The HFE Act currently sets the statutory storage limits for eggs, sperm, and embryos at 10 years, with the possibility of extension up to 55 years for those who can demonstrate a clinical need. The Government recognise that these current arrangements are increasingly disadvantageous towards women and unnecessarily restrictive of individual freedom of choice about when to start a family.

In view of the significant scientific innovation and societal changes, the Government launched a public consultation on 11 February 2020, to seek views about changing the statutory storage limits. The consultation ran for 12 weeks and closed on 5 May 2020.

The Government are today announcing the publication of the Government response to the consultation.

We received 1,222 responses to the consultation, including 17 from key sector organisations. The responses were analysed and carefully considered by the Department of Health and Social Care giving due regard to the importance of equality, facilitating reproductive choice, administrative burden, and public acceptability.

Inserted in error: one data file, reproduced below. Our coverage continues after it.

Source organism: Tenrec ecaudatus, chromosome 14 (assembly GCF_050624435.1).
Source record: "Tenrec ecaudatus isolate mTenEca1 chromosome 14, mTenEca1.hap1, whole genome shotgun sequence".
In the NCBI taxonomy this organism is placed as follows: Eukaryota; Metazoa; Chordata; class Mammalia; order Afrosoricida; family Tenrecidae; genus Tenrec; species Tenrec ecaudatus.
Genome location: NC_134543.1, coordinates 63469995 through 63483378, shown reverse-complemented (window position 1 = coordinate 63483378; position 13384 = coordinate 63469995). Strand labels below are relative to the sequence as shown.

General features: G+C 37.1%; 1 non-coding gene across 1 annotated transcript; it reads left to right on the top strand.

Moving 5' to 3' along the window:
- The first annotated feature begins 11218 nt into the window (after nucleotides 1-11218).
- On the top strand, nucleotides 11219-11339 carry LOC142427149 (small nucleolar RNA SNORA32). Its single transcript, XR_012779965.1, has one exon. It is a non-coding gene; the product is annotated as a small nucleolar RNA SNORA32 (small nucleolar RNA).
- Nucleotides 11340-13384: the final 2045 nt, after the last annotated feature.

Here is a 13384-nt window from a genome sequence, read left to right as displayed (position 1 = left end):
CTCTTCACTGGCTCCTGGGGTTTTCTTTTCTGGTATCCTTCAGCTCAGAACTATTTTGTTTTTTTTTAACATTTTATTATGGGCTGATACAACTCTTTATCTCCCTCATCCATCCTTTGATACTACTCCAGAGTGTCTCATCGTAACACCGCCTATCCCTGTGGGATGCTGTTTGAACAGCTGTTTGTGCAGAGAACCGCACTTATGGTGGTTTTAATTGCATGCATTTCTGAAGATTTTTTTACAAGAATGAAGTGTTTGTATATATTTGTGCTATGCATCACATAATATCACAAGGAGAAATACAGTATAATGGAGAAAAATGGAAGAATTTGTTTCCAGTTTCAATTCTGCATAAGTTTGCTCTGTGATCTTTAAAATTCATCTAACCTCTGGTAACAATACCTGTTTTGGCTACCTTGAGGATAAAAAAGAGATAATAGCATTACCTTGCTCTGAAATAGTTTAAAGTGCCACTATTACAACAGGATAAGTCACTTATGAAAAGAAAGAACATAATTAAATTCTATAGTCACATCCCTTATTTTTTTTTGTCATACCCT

In the light of these factors and the public response, the Government are announcing a change to this policy; to increase the statutory storage limits for eggs, sperm, and embryos for everyone, regardless of medical need, to 10-year renewable storage periods, with a maximum limit of 55 years. The legislation will be introduced when parliamentary time allows.

The regulator, the Human Fertilisation and Embryology Authority (HFEA), will provide oversight during the introduction of these changes to ensure they are rolled out effectively and safely.

The proposed policy change is intended to facilitate greater reproductive choice and will allow for less stressful decision-making in family formation. Importantly, it will provide equity for all, regardless of medical need, and will help reduce administrative burden for clinics and the regulator.

A copy of the Government’s response to the consultation will be deposited in the Libraries of both Houses.